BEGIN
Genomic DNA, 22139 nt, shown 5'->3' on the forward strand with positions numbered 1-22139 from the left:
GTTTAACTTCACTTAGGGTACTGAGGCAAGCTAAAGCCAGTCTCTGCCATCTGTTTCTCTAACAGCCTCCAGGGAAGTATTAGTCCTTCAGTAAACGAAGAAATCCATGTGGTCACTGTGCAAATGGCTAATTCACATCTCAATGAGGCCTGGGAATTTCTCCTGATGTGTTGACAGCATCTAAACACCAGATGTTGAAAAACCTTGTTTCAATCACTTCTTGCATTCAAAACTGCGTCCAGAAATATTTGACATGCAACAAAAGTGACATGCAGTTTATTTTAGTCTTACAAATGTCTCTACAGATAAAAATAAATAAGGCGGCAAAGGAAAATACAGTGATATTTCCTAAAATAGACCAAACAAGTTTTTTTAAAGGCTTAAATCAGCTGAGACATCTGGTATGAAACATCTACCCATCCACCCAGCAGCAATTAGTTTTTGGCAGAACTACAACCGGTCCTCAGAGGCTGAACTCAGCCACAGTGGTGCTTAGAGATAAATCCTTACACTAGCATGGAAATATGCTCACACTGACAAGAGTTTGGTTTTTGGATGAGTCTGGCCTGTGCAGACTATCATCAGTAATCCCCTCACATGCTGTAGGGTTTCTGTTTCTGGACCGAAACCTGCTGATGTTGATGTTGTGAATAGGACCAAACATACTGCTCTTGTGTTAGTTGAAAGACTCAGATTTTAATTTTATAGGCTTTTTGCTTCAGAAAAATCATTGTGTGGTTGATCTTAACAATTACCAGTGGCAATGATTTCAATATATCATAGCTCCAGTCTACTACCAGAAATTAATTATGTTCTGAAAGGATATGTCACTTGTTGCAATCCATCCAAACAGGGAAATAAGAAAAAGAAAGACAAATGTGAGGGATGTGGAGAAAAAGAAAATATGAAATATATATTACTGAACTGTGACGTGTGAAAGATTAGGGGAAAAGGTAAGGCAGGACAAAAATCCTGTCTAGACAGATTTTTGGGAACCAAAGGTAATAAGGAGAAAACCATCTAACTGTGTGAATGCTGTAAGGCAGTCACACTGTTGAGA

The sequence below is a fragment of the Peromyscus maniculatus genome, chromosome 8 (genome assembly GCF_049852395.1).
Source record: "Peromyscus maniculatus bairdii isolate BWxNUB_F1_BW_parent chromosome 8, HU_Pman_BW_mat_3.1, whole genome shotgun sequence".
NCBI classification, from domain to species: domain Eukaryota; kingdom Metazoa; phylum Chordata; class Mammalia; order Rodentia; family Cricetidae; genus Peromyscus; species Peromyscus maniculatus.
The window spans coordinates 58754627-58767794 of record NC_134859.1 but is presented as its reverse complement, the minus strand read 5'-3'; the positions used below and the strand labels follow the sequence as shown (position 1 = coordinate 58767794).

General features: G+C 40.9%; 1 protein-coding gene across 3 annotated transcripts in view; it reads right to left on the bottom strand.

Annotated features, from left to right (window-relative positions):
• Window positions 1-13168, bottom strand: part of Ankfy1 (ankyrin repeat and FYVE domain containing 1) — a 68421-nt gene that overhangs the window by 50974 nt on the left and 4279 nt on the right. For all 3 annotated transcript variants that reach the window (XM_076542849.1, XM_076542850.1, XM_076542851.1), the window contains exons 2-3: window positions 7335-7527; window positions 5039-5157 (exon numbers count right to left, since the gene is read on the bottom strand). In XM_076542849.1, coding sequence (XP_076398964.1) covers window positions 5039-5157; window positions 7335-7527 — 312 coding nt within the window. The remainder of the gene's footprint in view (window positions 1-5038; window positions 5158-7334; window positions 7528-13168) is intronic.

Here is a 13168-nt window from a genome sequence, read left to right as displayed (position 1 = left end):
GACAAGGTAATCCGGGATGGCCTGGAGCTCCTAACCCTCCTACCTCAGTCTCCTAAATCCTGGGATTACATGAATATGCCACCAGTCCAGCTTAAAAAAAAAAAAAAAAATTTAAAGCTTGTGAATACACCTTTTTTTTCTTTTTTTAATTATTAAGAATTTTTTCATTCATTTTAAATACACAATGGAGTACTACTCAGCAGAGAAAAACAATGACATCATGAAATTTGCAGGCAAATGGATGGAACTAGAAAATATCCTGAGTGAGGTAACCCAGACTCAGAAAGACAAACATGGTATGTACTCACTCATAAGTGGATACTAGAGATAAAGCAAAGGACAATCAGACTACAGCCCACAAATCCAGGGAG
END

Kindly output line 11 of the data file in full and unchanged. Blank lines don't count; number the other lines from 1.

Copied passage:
GACAAGGTAATCCGGGATGGCCTGGAGCTCCTAACCCTCCTACCTCAGTCTCCTAAATCCTGGGATTACATGAATATGCCACCAGTCCAGCTTAAAAAAAAAAAAAAAAATTTAAAGCTTGTGAATACACCTTTTTTTTCTTTTTTTAATTATTAAGAATTTTTTCATTCATTTTAAATACACAATGGAGTACTACTCAGCAGAGAAAAACAATGACATCATGAAATTTGCAGGCAAATGGATGGAACTAGAAAATATCCTGAGTGAGGTAACCCAGACTCAGAAAGACAAACATGGTATGTACTCACTCATAAGTGGATACTAGAGATAAAGCAAAGGACAATCAGACTACAGCCCACAAATCCAGGGAG